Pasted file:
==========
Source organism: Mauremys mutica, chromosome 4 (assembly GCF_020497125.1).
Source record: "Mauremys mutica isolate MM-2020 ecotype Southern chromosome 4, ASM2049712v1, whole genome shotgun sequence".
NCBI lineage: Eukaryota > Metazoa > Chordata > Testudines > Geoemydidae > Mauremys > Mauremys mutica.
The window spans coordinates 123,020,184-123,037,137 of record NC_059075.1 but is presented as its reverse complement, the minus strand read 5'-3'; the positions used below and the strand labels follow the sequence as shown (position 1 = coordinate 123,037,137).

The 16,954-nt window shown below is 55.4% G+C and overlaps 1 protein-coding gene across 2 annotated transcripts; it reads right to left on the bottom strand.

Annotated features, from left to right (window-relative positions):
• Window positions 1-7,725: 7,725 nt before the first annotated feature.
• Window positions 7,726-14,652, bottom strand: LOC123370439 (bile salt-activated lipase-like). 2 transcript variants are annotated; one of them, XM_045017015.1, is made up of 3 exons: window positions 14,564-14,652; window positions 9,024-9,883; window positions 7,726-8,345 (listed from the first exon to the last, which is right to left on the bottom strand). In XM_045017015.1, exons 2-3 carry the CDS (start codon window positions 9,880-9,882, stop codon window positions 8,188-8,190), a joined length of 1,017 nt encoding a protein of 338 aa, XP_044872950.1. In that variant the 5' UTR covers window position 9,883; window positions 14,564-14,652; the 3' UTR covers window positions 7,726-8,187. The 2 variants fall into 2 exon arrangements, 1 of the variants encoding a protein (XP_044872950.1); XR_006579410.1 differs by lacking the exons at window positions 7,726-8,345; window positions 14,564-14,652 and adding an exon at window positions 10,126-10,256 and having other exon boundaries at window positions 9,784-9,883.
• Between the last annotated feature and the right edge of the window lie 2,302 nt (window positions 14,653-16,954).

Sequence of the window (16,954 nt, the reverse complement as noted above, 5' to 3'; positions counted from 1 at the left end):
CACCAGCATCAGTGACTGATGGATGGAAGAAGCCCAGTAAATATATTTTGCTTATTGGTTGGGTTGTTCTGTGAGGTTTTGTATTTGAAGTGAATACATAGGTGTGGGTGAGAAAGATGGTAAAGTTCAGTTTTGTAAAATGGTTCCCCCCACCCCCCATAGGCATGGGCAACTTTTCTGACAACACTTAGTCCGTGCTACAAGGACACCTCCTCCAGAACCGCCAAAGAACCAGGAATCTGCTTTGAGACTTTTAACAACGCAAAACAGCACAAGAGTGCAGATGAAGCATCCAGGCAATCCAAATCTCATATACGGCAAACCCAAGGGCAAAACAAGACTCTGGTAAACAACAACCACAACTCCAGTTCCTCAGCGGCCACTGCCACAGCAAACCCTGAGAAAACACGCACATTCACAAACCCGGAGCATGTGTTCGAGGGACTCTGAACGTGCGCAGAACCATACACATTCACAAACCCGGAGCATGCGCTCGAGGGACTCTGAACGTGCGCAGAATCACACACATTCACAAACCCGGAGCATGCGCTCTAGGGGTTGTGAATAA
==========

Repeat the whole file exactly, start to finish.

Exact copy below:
Source organism: Mauremys mutica, chromosome 4 (assembly GCF_020497125.1).
Source record: "Mauremys mutica isolate MM-2020 ecotype Southern chromosome 4, ASM2049712v1, whole genome shotgun sequence".
NCBI lineage: Eukaryota > Metazoa > Chordata > Testudines > Geoemydidae > Mauremys > Mauremys mutica.
The window spans coordinates 123,020,184-123,037,137 of record NC_059075.1 but is presented as its reverse complement, the minus strand read 5'-3'; the positions used below and the strand labels follow the sequence as shown (position 1 = coordinate 123,037,137).

The 16,954-nt window shown below is 55.4% G+C and overlaps 1 protein-coding gene across 2 annotated transcripts; it reads right to left on the bottom strand.

Annotated features, from left to right (window-relative positions):
• Window positions 1-7,725: 7,725 nt before the first annotated feature.
• Window positions 7,726-14,652, bottom strand: LOC123370439 (bile salt-activated lipase-like). 2 transcript variants are annotated; one of them, XM_045017015.1, is made up of 3 exons: window positions 14,564-14,652; window positions 9,024-9,883; window positions 7,726-8,345 (listed from the first exon to the last, which is right to left on the bottom strand). In XM_045017015.1, exons 2-3 carry the CDS (start codon window positions 9,880-9,882, stop codon window positions 8,188-8,190), a joined length of 1,017 nt encoding a protein of 338 aa, XP_044872950.1. In that variant the 5' UTR covers window position 9,883; window positions 14,564-14,652; the 3' UTR covers window positions 7,726-8,187. The 2 variants fall into 2 exon arrangements, 1 of the variants encoding a protein (XP_044872950.1); XR_006579410.1 differs by lacking the exons at window positions 7,726-8,345; window positions 14,564-14,652 and adding an exon at window positions 10,126-10,256 and having other exon boundaries at window positions 9,784-9,883.
• Between the last annotated feature and the right edge of the window lie 2,302 nt (window positions 14,653-16,954).

Sequence of the window (16,954 nt, the reverse complement as noted above, 5' to 3'; positions counted from 1 at the left end):
CACCAGCATCAGTGACTGATGGATGGAAGAAGCCCAGTAAATATATTTTGCTTATTGGTTGGGTTGTTCTGTGAGGTTTTGTATTTGAAGTGAATACATAGGTGTGGGTGAGAAAGATGGTAAAGTTCAGTTTTGTAAAATGGTTCCCCCCACCCCCCATAGGCATGGGCAACTTTTCTGACAACACTTAGTCCGTGCTACAAGGACACCTCCTCCAGAACCGCCAAAGAACCAGGAATCTGCTTTGAGACTTTTAACAACGCAAAACAGCACAAGAGTGCAGATGAAGCATCCAGGCAATCCAAATCTCATATACGGCAAACCCAAGGGCAAAACAAGACTCTGGTAAACAACAACCACAACTCCAGTTCCTCAGCGGCCACTGCCACAGCAAACCCTGAGAAAACACGCACATTCACAAACCCGGAGCATGTGTTCGAGGGACTCTGAACGTGCGCAGAACCATACACATTCACAAACCCGGAGCATGCGCTCGAGGGACTCTGAACGTGCGCAGAATCACACACATTCACAAACCCGGAGCATGCGCTCTAGGGGTTGTGAATAA